Scaled-back IT plans in response to a slowing economy have led some firms to slash their IT consulting budgets in an effort to rein in spending.
The trend has taken its toll on consulting and systems integration firm Computer Sciences Corp (CSC), which last week warned that fourth-quarter profits would fall to 35 US cents to 37 cents per share on a diluted basis, well below the 92 cents per share that analysts predicted. The profit warning cited a decline in demand in both the US and Europe.
"Everywhere I look, companies are being told to 'get rid of contracts with consultants' to save money," said Dave Pensak, principal consultant in advanced computing technology at chemical company Du Pont.
CSC said it plans to eliminate as many as 900 jobs due to the earnings shortfall. Xpedior, an e-business consulting firm, also announced last week that a decline in revenue has prompted it to lay off 300 employees, or 42 per cent its workforce.
In a survey of 20 European and 50 US CIOs released two weeks ago by New York-based investment banking firm Merrill Lynch, nearly half of the respondents said they will spend less on this year's IT budgets than they did last year. They also said the economic slowdown has forced their firms to prioritise or even delay projects. Forty per cent said they would reduce the number of consultants they use.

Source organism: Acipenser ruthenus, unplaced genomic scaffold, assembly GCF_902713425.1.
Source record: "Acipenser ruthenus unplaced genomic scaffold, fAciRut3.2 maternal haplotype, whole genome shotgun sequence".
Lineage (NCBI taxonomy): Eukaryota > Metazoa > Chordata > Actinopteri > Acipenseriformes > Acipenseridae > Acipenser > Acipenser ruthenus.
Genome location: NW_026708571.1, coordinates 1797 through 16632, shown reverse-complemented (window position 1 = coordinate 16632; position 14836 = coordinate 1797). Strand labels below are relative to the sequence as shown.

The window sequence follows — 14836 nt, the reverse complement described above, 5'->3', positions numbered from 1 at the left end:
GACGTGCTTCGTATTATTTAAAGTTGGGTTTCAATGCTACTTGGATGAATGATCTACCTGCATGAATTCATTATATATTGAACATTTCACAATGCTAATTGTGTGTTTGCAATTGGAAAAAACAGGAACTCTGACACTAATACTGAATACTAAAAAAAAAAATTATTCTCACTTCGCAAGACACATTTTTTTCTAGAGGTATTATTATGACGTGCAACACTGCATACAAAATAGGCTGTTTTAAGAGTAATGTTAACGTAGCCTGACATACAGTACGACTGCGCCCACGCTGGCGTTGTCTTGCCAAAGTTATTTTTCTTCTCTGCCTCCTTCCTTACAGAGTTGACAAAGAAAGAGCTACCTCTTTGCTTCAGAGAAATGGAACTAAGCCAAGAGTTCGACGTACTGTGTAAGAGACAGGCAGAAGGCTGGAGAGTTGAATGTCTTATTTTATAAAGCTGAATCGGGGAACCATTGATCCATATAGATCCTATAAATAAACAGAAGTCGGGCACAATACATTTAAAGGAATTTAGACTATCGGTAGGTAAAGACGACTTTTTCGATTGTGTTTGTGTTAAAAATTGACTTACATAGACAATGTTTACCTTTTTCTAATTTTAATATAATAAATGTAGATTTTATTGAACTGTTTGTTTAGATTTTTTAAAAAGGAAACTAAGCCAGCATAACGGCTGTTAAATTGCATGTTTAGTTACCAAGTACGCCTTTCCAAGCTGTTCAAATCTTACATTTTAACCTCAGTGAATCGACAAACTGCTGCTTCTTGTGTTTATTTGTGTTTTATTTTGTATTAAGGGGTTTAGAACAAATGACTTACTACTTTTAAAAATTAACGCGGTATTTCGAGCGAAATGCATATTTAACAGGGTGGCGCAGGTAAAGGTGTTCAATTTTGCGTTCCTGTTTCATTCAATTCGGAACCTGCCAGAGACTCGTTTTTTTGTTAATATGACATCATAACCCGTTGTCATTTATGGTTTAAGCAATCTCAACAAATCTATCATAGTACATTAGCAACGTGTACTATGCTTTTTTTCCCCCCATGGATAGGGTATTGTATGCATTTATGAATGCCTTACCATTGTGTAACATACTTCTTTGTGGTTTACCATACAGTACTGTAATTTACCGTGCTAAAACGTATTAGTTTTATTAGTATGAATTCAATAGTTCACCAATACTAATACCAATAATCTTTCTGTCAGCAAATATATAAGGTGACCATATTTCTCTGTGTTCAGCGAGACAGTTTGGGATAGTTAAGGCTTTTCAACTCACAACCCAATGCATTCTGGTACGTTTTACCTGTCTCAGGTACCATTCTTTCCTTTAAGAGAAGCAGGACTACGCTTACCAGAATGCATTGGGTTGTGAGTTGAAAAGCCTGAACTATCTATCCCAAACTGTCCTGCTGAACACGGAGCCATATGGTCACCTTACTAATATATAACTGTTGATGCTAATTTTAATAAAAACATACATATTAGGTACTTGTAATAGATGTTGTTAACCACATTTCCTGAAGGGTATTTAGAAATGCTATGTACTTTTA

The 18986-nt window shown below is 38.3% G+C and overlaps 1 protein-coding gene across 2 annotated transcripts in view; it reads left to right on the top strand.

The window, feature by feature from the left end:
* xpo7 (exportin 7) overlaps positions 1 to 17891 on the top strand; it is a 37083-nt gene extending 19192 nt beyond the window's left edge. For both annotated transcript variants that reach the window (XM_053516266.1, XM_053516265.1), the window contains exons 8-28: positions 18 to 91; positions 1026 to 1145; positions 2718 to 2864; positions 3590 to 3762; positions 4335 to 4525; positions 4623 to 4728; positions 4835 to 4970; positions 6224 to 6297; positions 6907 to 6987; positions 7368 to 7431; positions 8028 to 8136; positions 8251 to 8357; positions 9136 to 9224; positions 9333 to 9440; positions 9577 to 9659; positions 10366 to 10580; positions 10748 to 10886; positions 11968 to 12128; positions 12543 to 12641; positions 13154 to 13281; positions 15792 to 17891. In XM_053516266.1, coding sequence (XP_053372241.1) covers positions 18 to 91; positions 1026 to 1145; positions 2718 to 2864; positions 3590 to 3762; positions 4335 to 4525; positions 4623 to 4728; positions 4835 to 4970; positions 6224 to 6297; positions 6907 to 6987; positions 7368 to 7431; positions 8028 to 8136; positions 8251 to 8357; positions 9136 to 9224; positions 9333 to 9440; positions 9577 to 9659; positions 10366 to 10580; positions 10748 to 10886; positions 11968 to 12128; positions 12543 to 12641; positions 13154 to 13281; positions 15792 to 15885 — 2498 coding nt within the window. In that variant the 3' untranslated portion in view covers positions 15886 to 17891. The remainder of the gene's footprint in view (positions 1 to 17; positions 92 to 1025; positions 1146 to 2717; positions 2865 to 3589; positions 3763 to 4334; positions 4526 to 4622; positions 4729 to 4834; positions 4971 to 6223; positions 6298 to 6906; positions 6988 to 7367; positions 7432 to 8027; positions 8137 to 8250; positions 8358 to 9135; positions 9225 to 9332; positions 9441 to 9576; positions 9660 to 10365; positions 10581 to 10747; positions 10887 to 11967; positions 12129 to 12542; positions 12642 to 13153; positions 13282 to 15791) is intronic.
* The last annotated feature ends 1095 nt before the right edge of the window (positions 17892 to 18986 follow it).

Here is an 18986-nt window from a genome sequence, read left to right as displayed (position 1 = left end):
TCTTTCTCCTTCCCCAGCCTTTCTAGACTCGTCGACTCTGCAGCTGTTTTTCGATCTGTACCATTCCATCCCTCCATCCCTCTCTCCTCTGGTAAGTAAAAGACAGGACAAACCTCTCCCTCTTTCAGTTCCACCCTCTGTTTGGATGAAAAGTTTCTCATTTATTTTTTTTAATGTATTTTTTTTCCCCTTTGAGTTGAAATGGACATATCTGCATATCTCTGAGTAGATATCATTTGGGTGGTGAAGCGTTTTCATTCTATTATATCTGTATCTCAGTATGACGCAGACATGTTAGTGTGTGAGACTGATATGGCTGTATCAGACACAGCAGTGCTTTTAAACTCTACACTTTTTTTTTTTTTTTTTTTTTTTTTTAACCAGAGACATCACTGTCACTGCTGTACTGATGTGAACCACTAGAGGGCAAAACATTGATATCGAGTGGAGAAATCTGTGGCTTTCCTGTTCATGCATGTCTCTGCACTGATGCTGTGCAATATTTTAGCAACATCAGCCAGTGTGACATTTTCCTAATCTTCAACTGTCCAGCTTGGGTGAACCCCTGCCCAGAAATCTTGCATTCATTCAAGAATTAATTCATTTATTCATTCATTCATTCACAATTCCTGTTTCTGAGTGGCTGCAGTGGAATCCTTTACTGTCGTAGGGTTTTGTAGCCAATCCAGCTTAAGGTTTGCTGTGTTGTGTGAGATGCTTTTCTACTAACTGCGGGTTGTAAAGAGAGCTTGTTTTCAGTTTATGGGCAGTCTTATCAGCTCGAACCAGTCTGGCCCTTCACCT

"We normally maintain relationships with a number of consultants, but for the first half of this year, we're aiming to reduce these relationships because of the change in the market environment," said Steve Norwitz, a spokesman for asset management firm T. Rowe Price Associates.
Norwitz added that the consulting pullback is "being played out across the financial services industry".
Last year, "everyone was trying to increase their revenues through consulting and Web transformation [projects]," said Joshua Randall, an analyst at Kennedy Information Research Group. Today, "more clients are trying to control costs . . . One way they can do that is by cutting back on professional services spending," he said.
Other companies are turning to offshore outsourcing. The Prudential Insurance Company of America, for instance, expects to save $20 million or more per year by replacing some US consultants with IT workers in a facility it opened last year in Ireland.